Oh, seriously?

Come on now:

This summer I will be visiting Portugal for the fifth year in a row,


The one thing I haven’t done, much to my chagrin, is to learn any Portuguese whatsoever.

Fair enough.

The truth is that there is no real need, as everybody is used to tourists and speaks impeccable English

In the big tourist cities, true. 3 miles outside them it ain’t.

I speak a little bit of Spanish,

And now you’ve got to stop being a twat. The languages are, sorta, derivatives of each other. Or, if you prefer, only a little further apart than accents of each other.

Cerveja – pronounced cervezha – and cerveza – pronounced cervetha , roughly and -ish -ish

Lombo, lomo. Manteiga, mantequilla. Vino, vino.

We’re really not that far away. And, oddly enough, Portuguese is often closer to Catalan than to Castilian (Bom Dia, Bon Dia, Buen Dia).

If you have some Spanish then you’ve some Portuguese. Trot it out, stick on a cod-Russian accent and you’re about there actually.

19 thoughts on “Oh, seriously?”

  1. Very true about the Russian accent. When I was in Portugal in the early 90’s the first week I was sure I was hearing Russian around me. Having watched loads of Soviet documentaries in the 70’s and 80’s – at school and at home – Russian language was very familiar albeit grating to my ears.

  2. The most recent figure I’ve seen for projected numbers (of deaths) in 3 per cent of the over 80s. Hardly something to keep us awake at night (unless we are over 80).

  3. The Meissen Bison

    I speak a little bit of Spanish

    The article makes it clear that it’s a very, very little bit of Spanish. His Tamil might be fluent on the other hand.

  4. OT, but I’d really like to hear Iain Dale speak German. He is always banging on about having lived in Germany and being fluent in the language. I don’t believe the latter one bit! I studied German 5 years at school and the only sentence I can remember and say is “aber wo bleibt unser bier?”

  5. Castellano is well understood by Portuguese, but they may pretend not to. 🙂
    (Similarly, speaking French in Flemish areas of Belgium.)

    For myself, I always like to learn the standard greetings and “thank you” in the local lingo, wherever I go. There’s a lot of Hungarians working in hospitality across Europe, and they’re always pleased to hear a word or two in Magyar (even though two words is my absolute limit, and my accent is doubtless atrocious).

  6. Chris – my observation is that Spanish (Castilian)speakers are treated far more tolerantly in Portugal than vice versa. The closest Spanish language to Portuguese is Galician and naturally both peoples seem closer to each other than the other parts of the peninsula

  7. I always like to learn the standard greetings and “thank you” in the local lingo

    Def. Being able to show (or sham) willing in the local language is all the English-speaking tourist generally needs.

  8. The best phrase being “Sorry, I don’t speak (Gabble) language very well but…..” in that local Gabble.

    At which point there will be protestations of “Sure, you speak it perfectly” and then someone will ask in English “What is it you want?”

  9. Armed with a degree in Spanish, I can understand, more or less, written Portuguese but spoken Portuguese is almost unintelligible. It’s rather more than a few subtle differences in accent

  10. My greatest accomplishment – I try to not look foreign/tourist – during my time in Madeira & Sweden was being mistaken for a local, I’d nod along and smile as they spoke then say “Fala inglês?” / “Pratar du engelska?”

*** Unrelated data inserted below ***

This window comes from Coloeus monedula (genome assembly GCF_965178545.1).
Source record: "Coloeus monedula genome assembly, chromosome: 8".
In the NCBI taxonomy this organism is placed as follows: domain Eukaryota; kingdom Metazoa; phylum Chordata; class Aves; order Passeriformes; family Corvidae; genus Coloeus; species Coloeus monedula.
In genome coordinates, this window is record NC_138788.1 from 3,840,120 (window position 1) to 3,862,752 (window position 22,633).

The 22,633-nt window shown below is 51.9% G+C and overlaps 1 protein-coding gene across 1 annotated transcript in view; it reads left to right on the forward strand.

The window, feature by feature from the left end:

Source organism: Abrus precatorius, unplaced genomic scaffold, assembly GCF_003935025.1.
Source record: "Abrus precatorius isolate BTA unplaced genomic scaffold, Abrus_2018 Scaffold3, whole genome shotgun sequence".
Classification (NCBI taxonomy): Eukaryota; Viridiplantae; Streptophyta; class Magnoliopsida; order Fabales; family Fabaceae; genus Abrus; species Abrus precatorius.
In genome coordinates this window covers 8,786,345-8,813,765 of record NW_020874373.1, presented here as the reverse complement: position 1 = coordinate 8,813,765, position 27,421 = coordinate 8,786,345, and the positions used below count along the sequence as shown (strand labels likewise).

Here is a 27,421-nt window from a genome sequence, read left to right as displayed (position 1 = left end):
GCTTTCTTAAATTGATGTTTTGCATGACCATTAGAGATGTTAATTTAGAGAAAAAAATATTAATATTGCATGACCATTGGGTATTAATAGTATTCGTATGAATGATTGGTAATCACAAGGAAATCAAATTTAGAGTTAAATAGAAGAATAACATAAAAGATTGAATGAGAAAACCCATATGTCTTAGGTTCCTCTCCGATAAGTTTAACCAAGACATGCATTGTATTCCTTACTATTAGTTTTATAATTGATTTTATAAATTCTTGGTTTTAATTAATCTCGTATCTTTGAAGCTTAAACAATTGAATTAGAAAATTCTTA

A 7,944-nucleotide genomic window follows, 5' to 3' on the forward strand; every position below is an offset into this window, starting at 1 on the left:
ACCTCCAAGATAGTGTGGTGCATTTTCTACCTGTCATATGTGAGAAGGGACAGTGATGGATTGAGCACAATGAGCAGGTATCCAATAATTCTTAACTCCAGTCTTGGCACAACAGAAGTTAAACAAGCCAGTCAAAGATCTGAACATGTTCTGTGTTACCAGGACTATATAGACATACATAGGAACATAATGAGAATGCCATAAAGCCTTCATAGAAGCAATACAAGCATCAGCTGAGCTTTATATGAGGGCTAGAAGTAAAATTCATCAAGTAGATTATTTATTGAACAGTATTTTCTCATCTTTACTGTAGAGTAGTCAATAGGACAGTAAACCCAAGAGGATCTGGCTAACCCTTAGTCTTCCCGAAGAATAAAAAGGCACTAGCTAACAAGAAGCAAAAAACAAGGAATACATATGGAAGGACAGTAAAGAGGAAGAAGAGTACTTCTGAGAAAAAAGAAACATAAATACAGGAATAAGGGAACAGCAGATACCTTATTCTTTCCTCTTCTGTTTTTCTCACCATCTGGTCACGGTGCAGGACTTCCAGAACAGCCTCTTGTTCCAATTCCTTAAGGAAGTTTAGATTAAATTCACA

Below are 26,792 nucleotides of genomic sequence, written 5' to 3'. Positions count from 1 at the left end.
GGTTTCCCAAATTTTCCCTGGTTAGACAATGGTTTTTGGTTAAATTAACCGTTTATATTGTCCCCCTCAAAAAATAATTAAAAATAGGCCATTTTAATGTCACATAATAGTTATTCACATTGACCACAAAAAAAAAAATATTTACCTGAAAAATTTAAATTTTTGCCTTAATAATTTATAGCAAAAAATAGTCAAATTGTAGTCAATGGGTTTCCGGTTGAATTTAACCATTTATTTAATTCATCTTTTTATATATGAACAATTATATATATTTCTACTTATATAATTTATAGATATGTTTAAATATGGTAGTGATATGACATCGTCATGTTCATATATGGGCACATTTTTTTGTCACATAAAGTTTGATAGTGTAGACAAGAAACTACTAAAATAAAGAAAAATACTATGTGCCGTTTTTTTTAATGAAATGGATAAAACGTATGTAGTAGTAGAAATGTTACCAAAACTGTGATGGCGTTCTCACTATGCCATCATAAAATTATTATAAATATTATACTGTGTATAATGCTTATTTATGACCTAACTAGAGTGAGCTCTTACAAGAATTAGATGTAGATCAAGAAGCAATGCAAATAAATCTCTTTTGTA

Having said that, locals in both wanted to practise/improve their English, not encourage me to speak their language

    Hello/hi, please, thank you, bye and 1,2,3 coffee/water etc handy


    Russians were holidaying in Madeira too from ~mid 90s, but vastly outnumbered by Brits, Germans and Nordics

    @Chris Miller +1

    @BraveFart +10

  11. I endorse the ‘basic politeness and greetings’ approach and have tried this in about 30 countries. One phrase that will get you a long way anywhere is ” Thank you, you’re very kind”

    After many trips to Portugal, I reckon Portuguese sounds like a drunken Frenchman trying to speak Spanish. The many slurs are reminiscent of Russian.

  12. Pcar

    In Greece, Anglo Saxon, early morning, looking for a newspaper, walk into a local shop (in a touristy area) – and the chap without batting an eyelid (genuinely) starts talking to me in Greek.

    Err… Actually, it’s the clothes, I look absolutely nothing like a tourist – more like a local, despite the obvious hue differences…

  13. Bloke in North Dorset

    When I was first posted to Germany I made a big effort to learn the language. I bought a couple of books and regularly made a bit of a fool of myself. (I wanted some blue tack to “introduce a poster” I was buying “to my room” which raised quite a few giggles in the shop, but I got what I wanted).

    Eventually I found that as soon as they realised I’d made an effort most Germans switched to English to practice their own skills, to the chagrin of my colleagues who’d been their longer but hadn’t made any effort. It was most frustrating.

    When I was travelling internationally after leaving the army it was always in an environment where all the consultants spoke fluent English. I always made a point of learning! yes, no, hello, goodbye, please, thank you and excuse me / sorry for use with secretaries and in bars and restaurants.

  14. @Obligato, BiND

    +1 Small things/words often make a big difference

    @PF – Yes, clothes and body language

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